We do not understand the two cases cited by petitioners (In re Arata, supra, and In re Shepard, 51 Cal.App. 49, 195 P. 1077) as modifying or changing in any way the rule as stated. It is true that in each instance the petitioner therein was discharged. However, in the Arata case it was because the facts relied upon as sufficient to warrant the order appeared only by way of ‘narration’ in the respondent's return and which statement the court stated could not be taken as ‘proof that the charge made against petitioner.’ [52 Cal.App. 380, 198 P. 817] In the Shepard case it was held either to establish knowledge that the petitioner that the facts shown were insufficient was infected or reason to believe so. Both cases reiterate the much repeated rule that whether or not a quarantine order is justified depends upon the facts of each individual case, and the obvious corollary thereof is that what may appear to be sufficient to one person may not appear to be sufficient to another.
The real issues in the present case, stripped of surrounding circumstances immaterial to such issues and simply stated, are whether or not there was reasonable cause for the health officer to believe that these petitioners were infected with a venereal disease in an infectious stage at the time the quarantine order was issued, and if so, whether such reasonable cause continued to exist at the time of the hearing before this court as shown by the testimony and affidavits of the health officers or was negated by the affidavits of physicians who examined them subsequent to the quarantine order and reported a partial negative finding.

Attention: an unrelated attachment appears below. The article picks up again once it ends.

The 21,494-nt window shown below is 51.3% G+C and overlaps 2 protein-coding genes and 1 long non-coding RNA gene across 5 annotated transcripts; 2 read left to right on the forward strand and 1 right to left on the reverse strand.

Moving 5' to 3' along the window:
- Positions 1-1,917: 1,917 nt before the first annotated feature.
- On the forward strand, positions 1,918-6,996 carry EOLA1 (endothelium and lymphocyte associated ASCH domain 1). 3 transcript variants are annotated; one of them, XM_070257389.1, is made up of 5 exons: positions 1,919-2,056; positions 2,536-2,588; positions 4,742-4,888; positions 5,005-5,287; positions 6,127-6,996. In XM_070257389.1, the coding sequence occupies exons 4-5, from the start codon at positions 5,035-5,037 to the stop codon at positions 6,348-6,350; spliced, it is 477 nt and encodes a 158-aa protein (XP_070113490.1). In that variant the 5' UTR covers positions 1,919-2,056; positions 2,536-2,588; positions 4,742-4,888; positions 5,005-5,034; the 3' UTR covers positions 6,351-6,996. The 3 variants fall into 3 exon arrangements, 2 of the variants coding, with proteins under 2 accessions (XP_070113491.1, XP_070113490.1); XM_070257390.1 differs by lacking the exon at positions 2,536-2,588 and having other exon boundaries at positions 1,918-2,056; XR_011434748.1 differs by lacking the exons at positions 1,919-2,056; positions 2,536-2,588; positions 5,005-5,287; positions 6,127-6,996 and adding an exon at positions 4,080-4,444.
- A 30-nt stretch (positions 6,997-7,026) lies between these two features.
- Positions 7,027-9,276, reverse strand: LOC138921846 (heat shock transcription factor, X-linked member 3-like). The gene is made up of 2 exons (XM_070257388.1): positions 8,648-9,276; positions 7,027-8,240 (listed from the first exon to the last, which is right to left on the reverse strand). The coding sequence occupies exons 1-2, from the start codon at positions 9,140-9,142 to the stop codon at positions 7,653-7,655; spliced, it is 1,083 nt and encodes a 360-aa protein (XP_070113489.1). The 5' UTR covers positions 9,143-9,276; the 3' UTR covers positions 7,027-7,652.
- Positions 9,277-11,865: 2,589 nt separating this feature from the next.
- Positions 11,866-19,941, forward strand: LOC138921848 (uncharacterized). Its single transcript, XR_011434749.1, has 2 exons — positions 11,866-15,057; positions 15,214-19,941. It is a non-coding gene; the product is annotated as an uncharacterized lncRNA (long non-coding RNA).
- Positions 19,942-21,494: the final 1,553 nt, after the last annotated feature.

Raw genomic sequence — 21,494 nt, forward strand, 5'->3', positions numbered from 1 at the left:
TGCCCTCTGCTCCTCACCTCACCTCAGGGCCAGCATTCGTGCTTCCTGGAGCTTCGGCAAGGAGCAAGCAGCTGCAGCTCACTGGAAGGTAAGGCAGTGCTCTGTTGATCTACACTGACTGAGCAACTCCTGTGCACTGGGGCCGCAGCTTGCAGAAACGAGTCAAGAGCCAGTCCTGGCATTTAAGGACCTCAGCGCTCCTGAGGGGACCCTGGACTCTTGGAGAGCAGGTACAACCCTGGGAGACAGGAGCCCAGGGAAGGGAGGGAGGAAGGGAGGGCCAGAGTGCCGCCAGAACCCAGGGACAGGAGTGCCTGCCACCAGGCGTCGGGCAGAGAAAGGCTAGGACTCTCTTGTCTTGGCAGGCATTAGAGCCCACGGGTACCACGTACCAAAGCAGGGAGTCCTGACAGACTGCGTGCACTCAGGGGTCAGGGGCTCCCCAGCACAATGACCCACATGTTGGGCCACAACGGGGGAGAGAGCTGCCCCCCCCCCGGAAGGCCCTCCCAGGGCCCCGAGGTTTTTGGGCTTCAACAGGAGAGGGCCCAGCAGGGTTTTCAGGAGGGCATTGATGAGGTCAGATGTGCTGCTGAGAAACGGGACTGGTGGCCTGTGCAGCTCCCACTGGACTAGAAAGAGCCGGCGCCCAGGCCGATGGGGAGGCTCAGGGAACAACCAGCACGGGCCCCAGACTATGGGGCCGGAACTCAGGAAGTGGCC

Under the rules enunciated in the Arata case and cited with approval in In re Dayton and In re Clemente, supra, such belief has sufficient basis in evidence brought to the knowledge of the health officer tending to show that the premises in question was commonly regarded as a house of prostitution; that it contained the usual paraphernalia generally found in such establishments; that within the past few months cases of venereal diseases had been reported as having been contracted there; that several arrests had been made at the premises on charges of prostitution, although not of these petitioners; and further, that the petitioners themselves admitted having been engaged either in prostitution or in operating a house of prostitution, thus placing themselves within that class of persons more likely to be infected than not.
The necessary proof in cases such as this is analogous to that required on a preliminary examination before a magistrate prior to commitment on a criminal charge, the extent of the inquiry being merely as to the existence of reasonable cause pending opportunity for further investigation or examination.